Ticks are responsible for transmitting Borrelia (Lyme disease), Babesia and anaplasma, which are known bacterial infections. 

"There is no known rhyme or reason for how much bacteria is sucked up or spat out by the tick, and so we want to determine if these viruses play a role in this transmission," said Vandegrift.

Through their method, the researchers think they will be able to test if viruses have a role in what bacteria is transmitted by the ticks.

Top, left to right: An engorged larval tick, engorged tick in the nymph stage, and an engorged adult female tick with eggs that will soon hatch into larva. Bottom, left to right: A larval tick, a tick in nymph stage, an adult male tick that doesn't take a blood meal, and an adult female tick. Credit: Patrick Mansell

"Some of our larvae will pick up these pathogens during that first blood meal on our wild-caught mice. These three bacteria will then be transmitted to the lab mice, and we can measure how much relative to what viruses were also along for the ride," said Vandegrift.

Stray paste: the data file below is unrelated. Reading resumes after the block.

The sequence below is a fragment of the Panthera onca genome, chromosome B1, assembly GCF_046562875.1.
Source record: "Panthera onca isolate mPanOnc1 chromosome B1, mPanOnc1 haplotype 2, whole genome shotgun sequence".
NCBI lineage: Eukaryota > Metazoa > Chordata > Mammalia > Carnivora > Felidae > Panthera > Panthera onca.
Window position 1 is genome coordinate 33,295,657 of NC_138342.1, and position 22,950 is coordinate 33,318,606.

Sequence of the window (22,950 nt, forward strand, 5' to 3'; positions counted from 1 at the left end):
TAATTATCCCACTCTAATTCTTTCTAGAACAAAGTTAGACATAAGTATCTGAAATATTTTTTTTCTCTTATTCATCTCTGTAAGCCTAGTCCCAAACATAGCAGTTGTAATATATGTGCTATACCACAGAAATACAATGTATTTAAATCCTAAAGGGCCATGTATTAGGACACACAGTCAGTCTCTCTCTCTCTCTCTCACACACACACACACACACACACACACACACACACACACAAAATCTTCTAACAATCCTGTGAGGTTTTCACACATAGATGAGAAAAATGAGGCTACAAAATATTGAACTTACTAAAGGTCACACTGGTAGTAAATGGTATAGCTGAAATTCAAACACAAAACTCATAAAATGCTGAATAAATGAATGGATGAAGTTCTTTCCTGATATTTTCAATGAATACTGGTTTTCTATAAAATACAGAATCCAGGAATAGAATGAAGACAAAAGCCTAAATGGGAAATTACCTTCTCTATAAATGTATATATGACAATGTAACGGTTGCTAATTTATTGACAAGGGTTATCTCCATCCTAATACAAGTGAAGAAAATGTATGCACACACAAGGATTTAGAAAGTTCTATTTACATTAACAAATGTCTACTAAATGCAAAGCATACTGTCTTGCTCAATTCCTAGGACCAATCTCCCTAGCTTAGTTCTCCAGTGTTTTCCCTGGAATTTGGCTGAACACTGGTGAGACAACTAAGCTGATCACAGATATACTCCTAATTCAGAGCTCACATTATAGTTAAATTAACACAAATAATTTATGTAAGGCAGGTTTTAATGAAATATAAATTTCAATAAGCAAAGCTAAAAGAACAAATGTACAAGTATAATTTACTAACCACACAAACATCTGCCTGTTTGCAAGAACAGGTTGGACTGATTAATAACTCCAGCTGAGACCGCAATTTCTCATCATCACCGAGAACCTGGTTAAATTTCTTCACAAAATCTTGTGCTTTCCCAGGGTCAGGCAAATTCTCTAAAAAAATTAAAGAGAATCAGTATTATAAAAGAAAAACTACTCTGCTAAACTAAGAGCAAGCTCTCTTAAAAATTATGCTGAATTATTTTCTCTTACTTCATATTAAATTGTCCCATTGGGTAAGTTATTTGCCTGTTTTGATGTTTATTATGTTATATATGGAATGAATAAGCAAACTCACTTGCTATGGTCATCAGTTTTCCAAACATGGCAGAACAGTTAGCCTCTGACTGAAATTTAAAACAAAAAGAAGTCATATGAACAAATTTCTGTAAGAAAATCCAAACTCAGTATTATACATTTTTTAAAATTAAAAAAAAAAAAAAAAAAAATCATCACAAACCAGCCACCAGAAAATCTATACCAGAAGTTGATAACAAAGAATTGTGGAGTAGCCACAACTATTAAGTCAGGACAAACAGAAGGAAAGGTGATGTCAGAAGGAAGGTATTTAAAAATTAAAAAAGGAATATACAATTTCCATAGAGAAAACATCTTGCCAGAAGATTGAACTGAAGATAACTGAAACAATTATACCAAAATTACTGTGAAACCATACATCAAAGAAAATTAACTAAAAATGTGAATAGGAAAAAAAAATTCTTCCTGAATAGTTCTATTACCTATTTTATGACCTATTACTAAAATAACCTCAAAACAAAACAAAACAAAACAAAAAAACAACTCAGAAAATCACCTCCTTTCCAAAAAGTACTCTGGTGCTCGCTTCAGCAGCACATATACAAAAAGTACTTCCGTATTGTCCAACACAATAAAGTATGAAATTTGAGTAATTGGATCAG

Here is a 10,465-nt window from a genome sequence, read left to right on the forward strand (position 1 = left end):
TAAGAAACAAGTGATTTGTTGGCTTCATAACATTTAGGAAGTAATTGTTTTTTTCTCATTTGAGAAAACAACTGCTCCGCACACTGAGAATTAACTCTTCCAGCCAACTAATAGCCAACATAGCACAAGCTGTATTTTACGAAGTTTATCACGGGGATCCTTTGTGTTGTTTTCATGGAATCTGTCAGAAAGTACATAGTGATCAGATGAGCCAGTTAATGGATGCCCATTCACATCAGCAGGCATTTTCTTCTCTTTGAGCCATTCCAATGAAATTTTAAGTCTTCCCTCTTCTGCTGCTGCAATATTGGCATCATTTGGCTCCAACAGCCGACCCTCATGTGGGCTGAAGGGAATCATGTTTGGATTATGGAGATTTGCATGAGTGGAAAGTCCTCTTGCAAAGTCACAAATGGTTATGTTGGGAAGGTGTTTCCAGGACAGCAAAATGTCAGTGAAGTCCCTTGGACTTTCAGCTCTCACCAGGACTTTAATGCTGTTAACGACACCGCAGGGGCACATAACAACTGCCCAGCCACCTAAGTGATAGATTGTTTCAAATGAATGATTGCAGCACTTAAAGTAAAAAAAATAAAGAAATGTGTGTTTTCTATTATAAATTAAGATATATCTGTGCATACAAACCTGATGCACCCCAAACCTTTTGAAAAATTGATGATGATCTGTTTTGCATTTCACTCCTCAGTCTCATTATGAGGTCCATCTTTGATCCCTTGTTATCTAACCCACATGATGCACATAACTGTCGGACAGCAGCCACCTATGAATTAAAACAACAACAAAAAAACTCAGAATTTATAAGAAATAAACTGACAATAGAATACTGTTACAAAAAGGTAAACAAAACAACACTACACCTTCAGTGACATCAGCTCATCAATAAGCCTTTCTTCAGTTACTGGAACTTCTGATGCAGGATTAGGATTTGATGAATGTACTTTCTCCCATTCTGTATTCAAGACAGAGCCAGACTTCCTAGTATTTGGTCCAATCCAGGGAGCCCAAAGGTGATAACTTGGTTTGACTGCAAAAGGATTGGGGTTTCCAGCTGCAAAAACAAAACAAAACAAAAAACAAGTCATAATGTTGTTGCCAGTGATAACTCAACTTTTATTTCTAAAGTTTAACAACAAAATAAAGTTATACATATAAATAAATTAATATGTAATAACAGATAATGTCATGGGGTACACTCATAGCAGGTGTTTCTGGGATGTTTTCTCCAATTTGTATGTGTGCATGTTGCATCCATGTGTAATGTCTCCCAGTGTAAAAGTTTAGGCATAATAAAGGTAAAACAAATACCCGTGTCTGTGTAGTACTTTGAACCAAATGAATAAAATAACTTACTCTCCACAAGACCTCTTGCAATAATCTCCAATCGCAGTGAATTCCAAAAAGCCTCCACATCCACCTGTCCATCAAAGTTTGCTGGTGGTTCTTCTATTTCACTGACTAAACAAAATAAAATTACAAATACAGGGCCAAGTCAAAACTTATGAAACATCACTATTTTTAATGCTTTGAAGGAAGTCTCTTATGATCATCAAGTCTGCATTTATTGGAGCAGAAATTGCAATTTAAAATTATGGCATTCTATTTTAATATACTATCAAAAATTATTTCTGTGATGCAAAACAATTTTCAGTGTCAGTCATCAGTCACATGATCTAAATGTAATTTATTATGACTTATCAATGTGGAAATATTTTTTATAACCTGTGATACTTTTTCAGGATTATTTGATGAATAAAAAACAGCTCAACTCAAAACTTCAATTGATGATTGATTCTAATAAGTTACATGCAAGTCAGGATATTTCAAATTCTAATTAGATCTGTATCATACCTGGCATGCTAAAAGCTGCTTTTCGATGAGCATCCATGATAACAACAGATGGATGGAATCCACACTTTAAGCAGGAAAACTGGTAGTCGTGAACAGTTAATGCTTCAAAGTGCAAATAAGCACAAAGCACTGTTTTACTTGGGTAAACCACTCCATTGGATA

Tips for avoiding ticks

In addition to studying ticks and tick-borne diseases, Vandegrift also has some practical advice to help both people and pets avoid ticks in the first place.

Despite having found hundreds of ticks attached to him over the years, Vandegrift said he has never tested positive for Lyme disease, a fact that he attributes to three things: diligence, luck and permethrin—an insecticide that kills ticks on contact. 

"Some people, like myself, react strongly to ticks and get very itchy even if they just walk on the skin, so I know nearly immediately that I have picked up an unwanted visitor," Vandegrift said. "Many people do not notice, but there are some things you can do to help avoid tick bites, like wearing light-colored clothing to help you see the ticks. If you are in brush, constantly check yourself—particularly your legs. Wear DEET repellants or permethrin. If you do use permethrin, do not get it in water, however, as it will kill more than just ticks, and you should be aware that it will also kill bees."